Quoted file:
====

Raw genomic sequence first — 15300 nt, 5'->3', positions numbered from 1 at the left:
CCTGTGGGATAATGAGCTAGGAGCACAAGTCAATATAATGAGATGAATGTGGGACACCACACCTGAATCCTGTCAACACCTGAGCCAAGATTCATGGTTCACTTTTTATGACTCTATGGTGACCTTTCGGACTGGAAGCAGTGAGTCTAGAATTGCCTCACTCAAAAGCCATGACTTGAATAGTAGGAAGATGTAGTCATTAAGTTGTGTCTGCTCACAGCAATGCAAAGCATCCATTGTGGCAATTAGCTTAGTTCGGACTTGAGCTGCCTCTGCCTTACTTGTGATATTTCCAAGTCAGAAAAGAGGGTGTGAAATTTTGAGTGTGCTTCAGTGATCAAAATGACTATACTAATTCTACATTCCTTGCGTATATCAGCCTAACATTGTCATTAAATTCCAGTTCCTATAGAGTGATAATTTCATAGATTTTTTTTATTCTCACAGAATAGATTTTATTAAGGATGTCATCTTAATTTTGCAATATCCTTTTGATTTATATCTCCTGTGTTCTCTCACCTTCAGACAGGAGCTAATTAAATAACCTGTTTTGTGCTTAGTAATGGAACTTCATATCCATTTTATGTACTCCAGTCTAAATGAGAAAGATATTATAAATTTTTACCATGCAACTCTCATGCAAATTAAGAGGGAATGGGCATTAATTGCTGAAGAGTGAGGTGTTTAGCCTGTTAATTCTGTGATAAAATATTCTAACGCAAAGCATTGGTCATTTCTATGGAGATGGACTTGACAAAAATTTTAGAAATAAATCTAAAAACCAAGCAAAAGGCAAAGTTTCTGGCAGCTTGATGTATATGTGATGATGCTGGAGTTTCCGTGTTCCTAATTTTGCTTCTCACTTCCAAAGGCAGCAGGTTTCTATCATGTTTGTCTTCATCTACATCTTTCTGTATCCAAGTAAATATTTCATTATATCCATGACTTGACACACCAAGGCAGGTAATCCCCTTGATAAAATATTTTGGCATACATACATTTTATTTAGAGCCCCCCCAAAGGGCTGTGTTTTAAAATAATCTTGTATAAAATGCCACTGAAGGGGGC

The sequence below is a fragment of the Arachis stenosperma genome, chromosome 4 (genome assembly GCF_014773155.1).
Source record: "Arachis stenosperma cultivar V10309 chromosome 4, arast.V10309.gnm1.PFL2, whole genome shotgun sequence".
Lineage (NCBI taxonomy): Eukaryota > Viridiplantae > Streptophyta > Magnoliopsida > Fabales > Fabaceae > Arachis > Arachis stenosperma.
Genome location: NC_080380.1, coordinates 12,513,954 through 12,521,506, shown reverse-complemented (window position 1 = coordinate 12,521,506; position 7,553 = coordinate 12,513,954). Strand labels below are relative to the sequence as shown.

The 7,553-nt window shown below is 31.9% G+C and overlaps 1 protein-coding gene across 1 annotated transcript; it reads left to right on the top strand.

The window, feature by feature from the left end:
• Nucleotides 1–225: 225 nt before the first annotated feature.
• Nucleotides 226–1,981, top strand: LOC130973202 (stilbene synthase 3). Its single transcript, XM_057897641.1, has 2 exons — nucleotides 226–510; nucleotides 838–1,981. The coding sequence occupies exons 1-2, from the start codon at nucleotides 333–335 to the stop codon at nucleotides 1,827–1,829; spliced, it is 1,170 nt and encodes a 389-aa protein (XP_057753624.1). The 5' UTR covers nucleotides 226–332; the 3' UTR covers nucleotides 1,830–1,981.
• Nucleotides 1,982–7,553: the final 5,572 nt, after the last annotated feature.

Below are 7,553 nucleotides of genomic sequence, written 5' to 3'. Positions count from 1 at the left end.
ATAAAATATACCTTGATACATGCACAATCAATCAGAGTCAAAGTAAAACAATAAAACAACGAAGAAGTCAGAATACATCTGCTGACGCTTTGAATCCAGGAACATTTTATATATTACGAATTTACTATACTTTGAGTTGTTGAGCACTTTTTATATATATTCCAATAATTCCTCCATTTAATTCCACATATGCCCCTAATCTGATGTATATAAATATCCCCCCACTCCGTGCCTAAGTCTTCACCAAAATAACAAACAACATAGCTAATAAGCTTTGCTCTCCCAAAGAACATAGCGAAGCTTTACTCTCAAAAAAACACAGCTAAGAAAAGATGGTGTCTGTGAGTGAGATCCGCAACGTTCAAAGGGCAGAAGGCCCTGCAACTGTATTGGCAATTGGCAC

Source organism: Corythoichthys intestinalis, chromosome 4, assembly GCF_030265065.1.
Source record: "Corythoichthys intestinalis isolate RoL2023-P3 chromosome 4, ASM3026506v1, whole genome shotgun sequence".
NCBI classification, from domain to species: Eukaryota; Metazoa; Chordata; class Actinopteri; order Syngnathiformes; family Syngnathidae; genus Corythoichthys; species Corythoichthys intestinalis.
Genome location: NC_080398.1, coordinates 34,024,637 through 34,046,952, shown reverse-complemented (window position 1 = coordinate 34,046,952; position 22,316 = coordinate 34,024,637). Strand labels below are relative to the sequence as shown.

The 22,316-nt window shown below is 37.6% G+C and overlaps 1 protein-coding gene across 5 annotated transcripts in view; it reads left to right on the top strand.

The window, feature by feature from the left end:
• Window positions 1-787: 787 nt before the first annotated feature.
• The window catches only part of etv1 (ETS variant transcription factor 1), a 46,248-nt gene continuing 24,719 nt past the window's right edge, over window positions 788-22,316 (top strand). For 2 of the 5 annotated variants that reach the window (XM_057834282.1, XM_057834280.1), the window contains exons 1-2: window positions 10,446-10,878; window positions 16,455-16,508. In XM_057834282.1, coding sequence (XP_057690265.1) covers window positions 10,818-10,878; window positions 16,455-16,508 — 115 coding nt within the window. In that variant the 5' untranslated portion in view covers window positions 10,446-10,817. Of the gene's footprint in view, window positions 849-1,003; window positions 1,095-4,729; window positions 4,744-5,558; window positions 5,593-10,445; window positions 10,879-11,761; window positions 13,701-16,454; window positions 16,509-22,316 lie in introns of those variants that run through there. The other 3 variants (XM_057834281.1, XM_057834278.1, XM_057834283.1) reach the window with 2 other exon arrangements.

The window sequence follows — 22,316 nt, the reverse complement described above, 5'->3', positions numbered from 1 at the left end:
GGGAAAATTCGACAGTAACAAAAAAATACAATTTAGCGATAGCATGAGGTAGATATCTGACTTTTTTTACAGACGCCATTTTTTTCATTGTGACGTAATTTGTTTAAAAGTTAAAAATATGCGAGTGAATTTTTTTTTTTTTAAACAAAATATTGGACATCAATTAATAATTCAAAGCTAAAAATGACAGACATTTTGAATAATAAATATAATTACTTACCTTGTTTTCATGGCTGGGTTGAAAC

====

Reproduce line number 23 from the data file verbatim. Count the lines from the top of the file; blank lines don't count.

GGGAAAATTCGACAGTAACAAAAAAATACAATTTAGCGATAGCATGAGGTAGATATCTGACTTTTTTTACAGACGCCATTTTTTTCATTGTGACGTAATTTGTTTAAAAGTTAAAAATATGCGAGTGAATTTTTTTTTTTTTAAACAAAATATTGGACATCAATTAATAATTCAAAGCTAAAAATGACAGACATTTTGAATAATAAATATAATTACTTACCTTGTTTTCATGGCTGGGTTGAAAC